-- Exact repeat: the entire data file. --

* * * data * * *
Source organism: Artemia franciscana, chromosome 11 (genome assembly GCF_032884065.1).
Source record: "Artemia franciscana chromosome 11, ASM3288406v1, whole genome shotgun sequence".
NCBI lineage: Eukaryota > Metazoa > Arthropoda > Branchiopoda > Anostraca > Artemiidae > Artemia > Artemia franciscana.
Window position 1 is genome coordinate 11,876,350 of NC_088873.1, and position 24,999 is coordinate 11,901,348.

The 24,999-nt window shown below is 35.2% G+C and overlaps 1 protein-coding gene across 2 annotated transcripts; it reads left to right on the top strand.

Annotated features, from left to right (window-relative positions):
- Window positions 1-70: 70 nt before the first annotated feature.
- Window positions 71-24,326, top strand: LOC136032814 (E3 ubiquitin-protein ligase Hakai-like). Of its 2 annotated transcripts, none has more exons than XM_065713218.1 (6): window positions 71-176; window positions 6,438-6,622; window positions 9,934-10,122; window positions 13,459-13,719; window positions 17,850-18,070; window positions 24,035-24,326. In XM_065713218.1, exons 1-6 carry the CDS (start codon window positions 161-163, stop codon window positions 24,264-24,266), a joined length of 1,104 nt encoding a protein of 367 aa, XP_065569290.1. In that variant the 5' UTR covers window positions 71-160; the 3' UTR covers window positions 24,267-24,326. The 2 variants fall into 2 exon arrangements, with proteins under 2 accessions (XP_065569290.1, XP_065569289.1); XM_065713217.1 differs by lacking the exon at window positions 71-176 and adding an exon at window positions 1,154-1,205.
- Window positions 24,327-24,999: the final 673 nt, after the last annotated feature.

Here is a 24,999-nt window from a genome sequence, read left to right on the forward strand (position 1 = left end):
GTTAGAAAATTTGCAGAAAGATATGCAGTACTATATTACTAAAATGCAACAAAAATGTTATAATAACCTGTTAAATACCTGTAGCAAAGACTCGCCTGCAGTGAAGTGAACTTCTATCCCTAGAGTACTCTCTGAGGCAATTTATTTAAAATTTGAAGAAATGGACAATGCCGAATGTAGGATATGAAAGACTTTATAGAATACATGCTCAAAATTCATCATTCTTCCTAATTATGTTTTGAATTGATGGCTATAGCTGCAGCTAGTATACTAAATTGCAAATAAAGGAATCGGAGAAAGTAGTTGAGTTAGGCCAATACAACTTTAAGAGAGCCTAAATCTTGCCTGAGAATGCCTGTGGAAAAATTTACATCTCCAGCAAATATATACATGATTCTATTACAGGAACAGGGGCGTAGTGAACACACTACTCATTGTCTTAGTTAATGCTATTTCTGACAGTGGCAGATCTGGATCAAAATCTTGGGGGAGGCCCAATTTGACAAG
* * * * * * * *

Source organism: Artemia franciscana, chromosome 11 (genome assembly GCF_032884065.1).
Source record: "Artemia franciscana chromosome 11, ASM3288406v1, whole genome shotgun sequence".
NCBI lineage: Eukaryota > Metazoa > Arthropoda > Branchiopoda > Anostraca > Artemiidae > Artemia > Artemia franciscana.
Window position 1 is genome coordinate 11,876,350 of NC_088873.1, and position 24,999 is coordinate 11,901,348.

The 24,999-nt window shown below is 35.2% G+C and overlaps 1 protein-coding gene across 2 annotated transcripts; it reads left to right on the top strand.

Annotated features, from left to right (window-relative positions):
- Window positions 1-70: 70 nt before the first annotated feature.
- Window positions 71-24,326, top strand: LOC136032814 (E3 ubiquitin-protein ligase Hakai-like). Of its 2 annotated transcripts, none has more exons than XM_065713218.1 (6): window positions 71-176; window positions 6,438-6,622; window positions 9,934-10,122; window positions 13,459-13,719; window positions 17,850-18,070; window positions 24,035-24,326. In XM_065713218.1, exons 1-6 carry the CDS (start codon window positions 161-163, stop codon window positions 24,264-24,266), a joined length of 1,104 nt encoding a protein of 367 aa, XP_065569290.1. In that variant the 5' UTR covers window positions 71-160; the 3' UTR covers window positions 24,267-24,326. The 2 variants fall into 2 exon arrangements, with proteins under 2 accessions (XP_065569290.1, XP_065569289.1); XM_065713217.1 differs by lacking the exon at window positions 71-176 and adding an exon at window positions 1,154-1,205.
- Window positions 24,327-24,999: the final 673 nt, after the last annotated feature.

Here is a 24,999-nt window from a genome sequence, read left to right on the forward strand (position 1 = left end):
GTTAGAAAATTTGCAGAAAGATATGCAGTACTATATTACTAAAATGCAACAAAAATGTTATAATAACCTGTTAAATACCTGTAGCAAAGACTCGCCTGCAGTGAAGTGAACTTCTATCCCTAGAGTACTCTCTGAGGCAATTTATTTAAAATTTGAAGAAATGGACAATGCCGAATGTAGGATATGAAAGACTTTATAGAATACATGCTCAAAATTCATCATTCTTCCTAATTATGTTTTGAATTGATGGCTATAGCTGCAGCTAGTATACTAAATTGCAAATAAAGGAATCGGAGAAAGTAGTTGAGTTAGGCCAATACAACTTTAAGAGAGCCTAAATCTTGCCTGAGAATGCCTGTGGAAAAATTTACATCTCCAGCAAATATATACATGATTCTATTACAGGAACAGGGGCGTAGTGAACACACTACTCATTGTCTTAGTTAATGCTATTTCTGACAGTGGCAGATCTGGATCAAAATCTTGGGGGAGGCCCAATTTGACAAG